Reviewed by: Megan Basham
Starring: Adam Sandler, Jack Nicholson, Krista Allen, Marisa Tomei, Allen Covert | Directed by: Peter Segal | Produced by: Barry Bernardi, Derek Dauchy, Todd Garner, Jack Giarraputo | Written by: Dave Dorfman, David Dorfman | Distributor: Sony Pictures
Something the average, movie-going public needs to understand about critics is that when your job is to see at least one movie a week, like any other job, sometimes you just don’t feel like showing up. And that mood can affect your work. You get so tired of seeing the same plot lines week in and week out that you end up praising any indie-production that offers even the slightest variation on a tried and true theme. As such, it’s no wonder movie-reviewers often fall out of step with mainstream audiences and are quite rightly accused of occasionally losing touch with the general audience.
Ever gone to some whacked-out movie on the advice of Roger Ebert and left thinking, “this guy’s supposed to be an expert?!?” Well, what you were experiencing was probably the result of film-critic burnout. The poor man had seen so many sparkling, romantic comedies full of sparkling, romantic young actresses that suddenly watching three homely women talk about suicide and depression for two and a half hours seemed inexplicably entertaining. Forgive us. Obviously we do our best to set these emotional influences aside, but from time to time, they manage to creep in. And I have a feeling that Adam Sandler’s latest film, “Anger Management”, may be a just such a case of weary movie reviewers coming down a little too hard on a film that is simply trying to serve up what the audience is hungry for.
Is it fairly predictable? Yes. Does Sandler do all those little things his fans have grown to love? Yes. Is it still funny? Sometimes. And with the always eccentric Jack Nicholson thrown in the mix, “Anger Management” still manages to kick out a few surprises.
Here, Sandler plays Dave Buznik, an executive assistant who, no matter how unjust the situation or cruel the treatment, never loses his temper. Even when his boss takes credit for his pet-clothing designs (geared hysterically towards the “husky” kitty), Dave never raises his voice and seems content to watch another man steal his girlfriend simply because a childhood trauma has left him unable to stand up for himself.
That is until a series of outlandish events land him in group therapy with the world’s foremost anger authority, Dr. Buddy Rydell (Nicholson). Known for his unorthodox approach, Dr. Buddy’s mantra is “temper is the one thing you can’t get rid of by losing it.” He’s confident his new patient is an “implosive” rage-aholic and employs various methods designed to help Dave release his anger on an unsuspecting world.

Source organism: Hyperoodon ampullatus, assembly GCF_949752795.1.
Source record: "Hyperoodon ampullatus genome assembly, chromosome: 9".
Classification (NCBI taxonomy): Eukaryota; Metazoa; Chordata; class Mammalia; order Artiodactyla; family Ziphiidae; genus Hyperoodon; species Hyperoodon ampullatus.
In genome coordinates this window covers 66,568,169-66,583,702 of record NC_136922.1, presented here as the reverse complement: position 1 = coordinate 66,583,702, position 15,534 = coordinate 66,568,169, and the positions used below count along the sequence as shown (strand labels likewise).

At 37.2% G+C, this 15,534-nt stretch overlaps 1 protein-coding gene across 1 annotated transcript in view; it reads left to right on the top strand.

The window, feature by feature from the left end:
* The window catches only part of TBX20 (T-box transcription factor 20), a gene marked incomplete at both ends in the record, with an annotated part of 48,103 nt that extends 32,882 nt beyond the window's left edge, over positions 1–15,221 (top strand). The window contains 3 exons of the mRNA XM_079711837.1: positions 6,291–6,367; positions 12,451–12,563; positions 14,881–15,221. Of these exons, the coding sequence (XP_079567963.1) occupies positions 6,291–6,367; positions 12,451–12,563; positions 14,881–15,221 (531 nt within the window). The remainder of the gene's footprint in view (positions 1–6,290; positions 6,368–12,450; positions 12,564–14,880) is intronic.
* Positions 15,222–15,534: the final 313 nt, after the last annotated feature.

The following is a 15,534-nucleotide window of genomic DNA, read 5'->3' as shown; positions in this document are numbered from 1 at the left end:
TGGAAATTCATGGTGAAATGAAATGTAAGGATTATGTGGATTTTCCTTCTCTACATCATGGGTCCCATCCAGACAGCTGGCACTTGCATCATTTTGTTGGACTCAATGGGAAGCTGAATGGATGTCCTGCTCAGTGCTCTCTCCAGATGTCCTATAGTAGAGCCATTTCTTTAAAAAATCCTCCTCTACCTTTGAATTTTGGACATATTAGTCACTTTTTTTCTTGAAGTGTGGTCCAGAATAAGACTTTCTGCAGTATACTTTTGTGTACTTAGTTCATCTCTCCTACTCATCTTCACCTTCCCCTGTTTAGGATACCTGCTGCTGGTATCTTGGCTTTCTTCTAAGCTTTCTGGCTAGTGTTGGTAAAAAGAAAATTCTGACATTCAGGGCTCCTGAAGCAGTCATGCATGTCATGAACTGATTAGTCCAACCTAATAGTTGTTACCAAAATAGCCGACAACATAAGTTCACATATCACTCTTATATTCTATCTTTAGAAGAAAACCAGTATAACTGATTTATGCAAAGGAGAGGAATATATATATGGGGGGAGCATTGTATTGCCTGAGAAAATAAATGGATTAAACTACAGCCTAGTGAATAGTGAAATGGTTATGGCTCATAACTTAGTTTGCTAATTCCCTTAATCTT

Though he turned in a wonderfully understated performance in “About Schmidt”, there is something delicious about watching Jack be Jack—waggling eyebrows, wolfish grin, and all. In fact, without Nicholson’s obvious relish at getting to be himself again, the film could have easily been a total wash. As it is, despite its formulaic story line and over-emphasis on Adam Sandler-isms like constant intrusive cameos (Rudy Guiliani’s being the most ridiculous) “Anger Management” manages to rouse some laughter—that is until jokes about pornography and transsexual prostitution make you want to grab the arms of the young teenagers next to you and haul them out of theater.
This film pole vaults over the PG-13 line. Not only does constant profanity (including the f-word) disrupt some of the funniest scenes, so do two groping lesbians. This is particularly disappointing as Sandler’s quirky humor doesn’t require sleaze to make us chuckle. In fact, when his comedies really work, it’s usually because they take us back to a place of childish emotions. Many of us might like to give a wedgie to the kid who tormented us in grade school, but we don’t because, well, we’re adults. However, we can enjoy living vicariously through Sandler as he pitches golf clubs and dominates a game of grade school dodge-ball.
He may think sexual vulgarity is what his audience is clamoring for, but call me naive, the Adam Sandler that makes me, and I believe many others, laugh is the overgrown kid whose setbacks and triumphs celebrate the child in us all. Bring on the snack-packs and dodge ball.
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